But while the trauma that inflation created for investors in the 1970s is still close to the surface, the sudden frenzy is misplaced. Powerful forces in the world economy continue to keep prices largely in check.
Over the past decade, inflation has been a minor threat compared with brutal deflationary shocks. They started with the collapse of the Mexican peso in the mid-1990s. In 1997, much of eastern Asia's flourishing economy was leveled. Next were Russia, Turkey and Argentina; Brazil teetered on the brink. By early 2001, Silicon Valley, the pride of the U.S. economy, was crashing, while entire sectors of the so-called New Economy disintegrated.
The tech wreck may be over, but it has left a legacy of low prices. Tech companies had to dump on the market everything from fiberoptic networks to computer chips, as desperate investors struggled to raise cash. That slashed telecommunication costs at the very moment that emerging markets were producing a skilled and hungry generation of information workers. Result? The offshore outsourcing revolution and downward pressure on global production costs that keeps inflation under control. Equally powerful are the ultra-low-cost emerging-market manufacturing bases, led by China. With more than 1 billion people set to enter the urban labor markets of China, India, Brazil and Indonesia in the next 20 years, all those pressures on prices will only intensify.
More immediate forces are also at work to keep prices from surging. Despite some wishful thinking, growth in Europe is slowing, not accelerating. A large part of U.S. growth has been driven by booming real estate prices. But in the past two years, the Fed has increased rates 16 times, so real estate-driven consumption is yesterday's news. Tomorrow's story will be the sharp fall in U.S. growth as consumers face higher mortgage costs. That dynamic could become particularly nasty, given the record level of U.S. household debt, government deficit and unequaled current-account shortfall.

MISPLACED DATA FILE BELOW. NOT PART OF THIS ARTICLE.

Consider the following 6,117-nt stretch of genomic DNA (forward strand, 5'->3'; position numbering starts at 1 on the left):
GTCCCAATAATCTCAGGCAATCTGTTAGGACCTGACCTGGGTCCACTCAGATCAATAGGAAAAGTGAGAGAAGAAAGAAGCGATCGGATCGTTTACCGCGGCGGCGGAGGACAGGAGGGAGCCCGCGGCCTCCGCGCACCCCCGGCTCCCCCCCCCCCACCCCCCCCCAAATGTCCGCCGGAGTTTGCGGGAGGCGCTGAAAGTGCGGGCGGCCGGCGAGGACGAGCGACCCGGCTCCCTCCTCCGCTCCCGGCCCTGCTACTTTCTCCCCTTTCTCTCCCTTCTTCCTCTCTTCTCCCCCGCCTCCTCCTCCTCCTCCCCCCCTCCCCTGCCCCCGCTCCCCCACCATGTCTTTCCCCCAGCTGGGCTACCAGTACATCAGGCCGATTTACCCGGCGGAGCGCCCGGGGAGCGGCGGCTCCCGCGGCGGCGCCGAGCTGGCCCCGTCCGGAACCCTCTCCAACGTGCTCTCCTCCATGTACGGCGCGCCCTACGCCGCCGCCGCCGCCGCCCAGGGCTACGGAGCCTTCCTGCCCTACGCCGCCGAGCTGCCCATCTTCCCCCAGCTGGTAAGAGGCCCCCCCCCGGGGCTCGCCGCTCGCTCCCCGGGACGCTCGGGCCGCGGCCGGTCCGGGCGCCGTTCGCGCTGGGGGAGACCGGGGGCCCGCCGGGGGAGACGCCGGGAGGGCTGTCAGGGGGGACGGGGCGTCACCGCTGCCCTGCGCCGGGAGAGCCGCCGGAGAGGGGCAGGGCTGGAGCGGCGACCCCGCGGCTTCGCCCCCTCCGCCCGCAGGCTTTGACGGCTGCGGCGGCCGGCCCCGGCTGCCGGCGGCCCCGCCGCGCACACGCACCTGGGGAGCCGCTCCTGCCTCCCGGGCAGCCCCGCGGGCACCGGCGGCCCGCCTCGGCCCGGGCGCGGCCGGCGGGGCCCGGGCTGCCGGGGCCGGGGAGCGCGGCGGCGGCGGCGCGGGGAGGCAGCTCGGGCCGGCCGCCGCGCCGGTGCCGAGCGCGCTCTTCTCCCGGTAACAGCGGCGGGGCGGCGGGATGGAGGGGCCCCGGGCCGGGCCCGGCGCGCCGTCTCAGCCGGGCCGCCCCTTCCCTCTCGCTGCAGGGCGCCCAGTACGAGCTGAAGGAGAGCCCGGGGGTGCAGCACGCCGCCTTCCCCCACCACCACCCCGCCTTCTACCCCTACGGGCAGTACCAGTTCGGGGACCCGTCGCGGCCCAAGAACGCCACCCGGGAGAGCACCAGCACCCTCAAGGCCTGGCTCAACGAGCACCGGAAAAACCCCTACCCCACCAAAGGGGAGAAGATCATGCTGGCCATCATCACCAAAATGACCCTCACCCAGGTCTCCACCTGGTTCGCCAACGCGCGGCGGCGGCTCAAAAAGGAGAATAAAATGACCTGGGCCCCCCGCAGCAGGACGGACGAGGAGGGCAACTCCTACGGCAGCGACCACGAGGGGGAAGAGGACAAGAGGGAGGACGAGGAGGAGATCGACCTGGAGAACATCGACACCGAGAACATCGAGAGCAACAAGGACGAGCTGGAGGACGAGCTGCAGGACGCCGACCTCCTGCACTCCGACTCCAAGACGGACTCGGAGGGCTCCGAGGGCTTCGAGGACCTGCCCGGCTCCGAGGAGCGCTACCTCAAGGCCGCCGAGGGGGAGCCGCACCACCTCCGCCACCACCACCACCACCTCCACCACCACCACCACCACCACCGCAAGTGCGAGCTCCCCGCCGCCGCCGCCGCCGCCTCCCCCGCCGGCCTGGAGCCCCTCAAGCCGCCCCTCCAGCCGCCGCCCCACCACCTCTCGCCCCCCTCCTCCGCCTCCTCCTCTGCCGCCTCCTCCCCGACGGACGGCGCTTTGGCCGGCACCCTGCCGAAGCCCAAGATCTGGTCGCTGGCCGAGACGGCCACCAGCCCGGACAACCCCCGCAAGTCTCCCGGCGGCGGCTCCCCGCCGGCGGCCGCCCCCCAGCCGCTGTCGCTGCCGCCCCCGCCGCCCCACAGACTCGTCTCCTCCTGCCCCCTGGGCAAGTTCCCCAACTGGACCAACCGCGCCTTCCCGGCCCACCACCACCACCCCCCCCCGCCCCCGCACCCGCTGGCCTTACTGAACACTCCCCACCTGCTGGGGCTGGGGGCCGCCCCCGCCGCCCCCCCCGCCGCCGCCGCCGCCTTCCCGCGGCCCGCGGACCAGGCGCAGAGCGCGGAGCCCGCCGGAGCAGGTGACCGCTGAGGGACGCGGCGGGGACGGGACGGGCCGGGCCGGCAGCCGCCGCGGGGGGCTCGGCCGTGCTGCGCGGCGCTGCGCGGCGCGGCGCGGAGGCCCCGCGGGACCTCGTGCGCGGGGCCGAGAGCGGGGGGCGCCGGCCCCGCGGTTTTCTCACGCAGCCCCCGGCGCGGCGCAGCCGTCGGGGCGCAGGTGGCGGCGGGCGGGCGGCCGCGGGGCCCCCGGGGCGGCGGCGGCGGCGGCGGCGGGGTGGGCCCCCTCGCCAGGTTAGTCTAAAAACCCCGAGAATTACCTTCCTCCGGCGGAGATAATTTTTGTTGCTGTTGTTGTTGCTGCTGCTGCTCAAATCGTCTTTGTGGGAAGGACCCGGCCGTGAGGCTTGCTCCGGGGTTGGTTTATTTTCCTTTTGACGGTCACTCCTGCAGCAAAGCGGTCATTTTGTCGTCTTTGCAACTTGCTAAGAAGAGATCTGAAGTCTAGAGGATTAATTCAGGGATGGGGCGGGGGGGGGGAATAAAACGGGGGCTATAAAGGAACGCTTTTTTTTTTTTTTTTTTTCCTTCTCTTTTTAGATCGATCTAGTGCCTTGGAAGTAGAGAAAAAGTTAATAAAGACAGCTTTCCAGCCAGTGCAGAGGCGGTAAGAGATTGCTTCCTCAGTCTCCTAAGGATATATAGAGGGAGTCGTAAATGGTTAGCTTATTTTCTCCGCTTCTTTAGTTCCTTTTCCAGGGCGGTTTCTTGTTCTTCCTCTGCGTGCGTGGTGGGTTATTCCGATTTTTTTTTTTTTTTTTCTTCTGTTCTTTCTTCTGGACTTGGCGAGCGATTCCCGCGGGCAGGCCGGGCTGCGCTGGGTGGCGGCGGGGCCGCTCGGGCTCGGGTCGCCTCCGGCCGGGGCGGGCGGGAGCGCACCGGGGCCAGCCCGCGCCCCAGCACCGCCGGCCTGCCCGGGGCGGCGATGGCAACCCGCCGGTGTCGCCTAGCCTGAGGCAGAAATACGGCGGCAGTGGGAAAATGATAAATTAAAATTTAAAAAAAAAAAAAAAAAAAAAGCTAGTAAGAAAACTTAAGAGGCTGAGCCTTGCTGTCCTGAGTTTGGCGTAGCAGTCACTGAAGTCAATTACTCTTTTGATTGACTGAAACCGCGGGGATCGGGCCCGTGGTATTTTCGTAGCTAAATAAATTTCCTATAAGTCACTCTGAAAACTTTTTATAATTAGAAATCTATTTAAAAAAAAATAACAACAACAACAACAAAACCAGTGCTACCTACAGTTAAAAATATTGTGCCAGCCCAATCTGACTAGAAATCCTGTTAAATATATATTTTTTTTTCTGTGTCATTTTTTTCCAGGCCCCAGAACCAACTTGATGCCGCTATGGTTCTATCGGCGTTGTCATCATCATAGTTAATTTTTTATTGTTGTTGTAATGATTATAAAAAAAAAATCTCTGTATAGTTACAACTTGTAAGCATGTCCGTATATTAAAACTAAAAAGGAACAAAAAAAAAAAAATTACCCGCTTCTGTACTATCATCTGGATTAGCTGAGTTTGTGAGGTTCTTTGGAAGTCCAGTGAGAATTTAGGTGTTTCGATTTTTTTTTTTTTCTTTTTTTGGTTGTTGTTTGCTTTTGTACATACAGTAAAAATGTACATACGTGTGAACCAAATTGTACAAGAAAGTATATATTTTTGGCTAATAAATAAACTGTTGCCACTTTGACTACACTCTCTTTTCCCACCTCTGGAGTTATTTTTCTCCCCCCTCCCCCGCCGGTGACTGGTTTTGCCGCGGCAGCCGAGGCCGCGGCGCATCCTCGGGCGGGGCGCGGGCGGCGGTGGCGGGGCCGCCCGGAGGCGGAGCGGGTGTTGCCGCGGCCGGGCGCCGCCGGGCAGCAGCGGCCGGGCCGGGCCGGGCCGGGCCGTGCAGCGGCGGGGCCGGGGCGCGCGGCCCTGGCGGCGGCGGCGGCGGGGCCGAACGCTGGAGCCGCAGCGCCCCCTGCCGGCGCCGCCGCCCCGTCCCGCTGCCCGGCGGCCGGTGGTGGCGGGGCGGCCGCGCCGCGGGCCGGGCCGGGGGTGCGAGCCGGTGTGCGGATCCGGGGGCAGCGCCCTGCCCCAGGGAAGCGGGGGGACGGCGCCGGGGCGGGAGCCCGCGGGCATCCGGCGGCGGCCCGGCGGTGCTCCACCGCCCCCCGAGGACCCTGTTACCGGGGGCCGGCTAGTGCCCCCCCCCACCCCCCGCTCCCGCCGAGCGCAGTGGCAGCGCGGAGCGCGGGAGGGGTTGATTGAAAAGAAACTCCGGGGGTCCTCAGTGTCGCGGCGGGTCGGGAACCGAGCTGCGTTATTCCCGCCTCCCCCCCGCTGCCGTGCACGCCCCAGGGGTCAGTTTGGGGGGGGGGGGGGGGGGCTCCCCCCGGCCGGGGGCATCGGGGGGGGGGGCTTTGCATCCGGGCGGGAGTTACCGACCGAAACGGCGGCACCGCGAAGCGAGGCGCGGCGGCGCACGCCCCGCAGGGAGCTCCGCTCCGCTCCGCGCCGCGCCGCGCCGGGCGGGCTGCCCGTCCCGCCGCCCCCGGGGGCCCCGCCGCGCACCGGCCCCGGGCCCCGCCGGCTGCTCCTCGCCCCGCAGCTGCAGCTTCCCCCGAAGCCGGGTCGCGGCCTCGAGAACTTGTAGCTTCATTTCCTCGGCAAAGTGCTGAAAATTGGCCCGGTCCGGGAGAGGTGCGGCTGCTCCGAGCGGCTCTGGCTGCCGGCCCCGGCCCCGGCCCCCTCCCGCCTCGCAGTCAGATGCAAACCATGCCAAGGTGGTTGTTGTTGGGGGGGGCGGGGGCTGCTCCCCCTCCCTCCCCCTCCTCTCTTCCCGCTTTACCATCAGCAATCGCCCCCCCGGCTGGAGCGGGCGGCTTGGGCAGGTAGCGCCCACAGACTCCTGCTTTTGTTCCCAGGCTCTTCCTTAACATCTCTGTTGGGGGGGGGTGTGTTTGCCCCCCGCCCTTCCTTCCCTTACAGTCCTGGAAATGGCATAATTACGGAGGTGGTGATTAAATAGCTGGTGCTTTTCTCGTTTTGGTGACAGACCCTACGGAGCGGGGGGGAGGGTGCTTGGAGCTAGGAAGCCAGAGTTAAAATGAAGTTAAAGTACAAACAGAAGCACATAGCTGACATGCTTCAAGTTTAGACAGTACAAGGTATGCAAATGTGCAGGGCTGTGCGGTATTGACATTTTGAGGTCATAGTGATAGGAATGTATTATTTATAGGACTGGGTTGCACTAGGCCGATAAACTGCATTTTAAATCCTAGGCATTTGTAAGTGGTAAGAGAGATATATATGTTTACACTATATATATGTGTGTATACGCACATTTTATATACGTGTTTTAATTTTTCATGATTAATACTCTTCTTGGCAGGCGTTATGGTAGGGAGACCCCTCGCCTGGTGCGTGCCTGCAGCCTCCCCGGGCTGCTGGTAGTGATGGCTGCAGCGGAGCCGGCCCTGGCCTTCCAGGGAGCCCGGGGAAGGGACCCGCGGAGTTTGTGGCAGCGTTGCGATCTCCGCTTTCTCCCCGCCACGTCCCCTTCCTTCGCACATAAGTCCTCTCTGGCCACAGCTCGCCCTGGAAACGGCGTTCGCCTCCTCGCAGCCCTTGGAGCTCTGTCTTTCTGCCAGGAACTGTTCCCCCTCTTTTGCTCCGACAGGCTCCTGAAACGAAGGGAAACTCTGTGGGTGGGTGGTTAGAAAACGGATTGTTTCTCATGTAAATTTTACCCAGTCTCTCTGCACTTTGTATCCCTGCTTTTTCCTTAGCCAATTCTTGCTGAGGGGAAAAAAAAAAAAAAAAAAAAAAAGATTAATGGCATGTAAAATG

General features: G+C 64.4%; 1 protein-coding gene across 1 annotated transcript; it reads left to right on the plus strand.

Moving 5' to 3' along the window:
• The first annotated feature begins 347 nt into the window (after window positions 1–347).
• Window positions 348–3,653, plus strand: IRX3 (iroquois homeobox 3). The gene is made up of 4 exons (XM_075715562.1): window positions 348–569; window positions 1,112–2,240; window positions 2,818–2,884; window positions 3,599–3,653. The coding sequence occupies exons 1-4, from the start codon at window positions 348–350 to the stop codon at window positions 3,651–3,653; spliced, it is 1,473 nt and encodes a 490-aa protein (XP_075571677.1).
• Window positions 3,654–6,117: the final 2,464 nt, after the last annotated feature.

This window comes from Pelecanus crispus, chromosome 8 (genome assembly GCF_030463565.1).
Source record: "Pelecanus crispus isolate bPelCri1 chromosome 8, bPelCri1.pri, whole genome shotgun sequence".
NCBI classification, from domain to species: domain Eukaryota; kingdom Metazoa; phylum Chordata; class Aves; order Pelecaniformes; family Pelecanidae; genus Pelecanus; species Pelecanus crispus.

Investors are often caught flat-footed when markets slide. In 2001-02, deflation was the fear of the day, but few investors at the time saw the opportunity in commodities, which were going for a fraction of today's prices. Today investors are obsessed with inflation, while government and top-tier corporate bonds are shunned.
That should be telling us something. What is it? In the past few years, the central banks of Japan, the U.S. and Europe have cut interest rates so aggressively that the real cost of borrowing fell to, effectively, below zero. That spurred extraordinary amounts of debt financing by governments and corporations. But now, as the global credit cycle tightens, some of the marginal investments will quickly become unsustainable. If central bankers keep raising interest rates, deeper cracks would open in the world economy.
What is really troubling markets is not inflation. It is the fear that central banks may have tightened too much, and will tighten further. If that happens, the recent market shock would be merely the precursor to a still more dramatic quake.
Kenneth Courtis is an adviser to global investment funds, governments and corporations and former vice chariman of Goldman Sachs Asia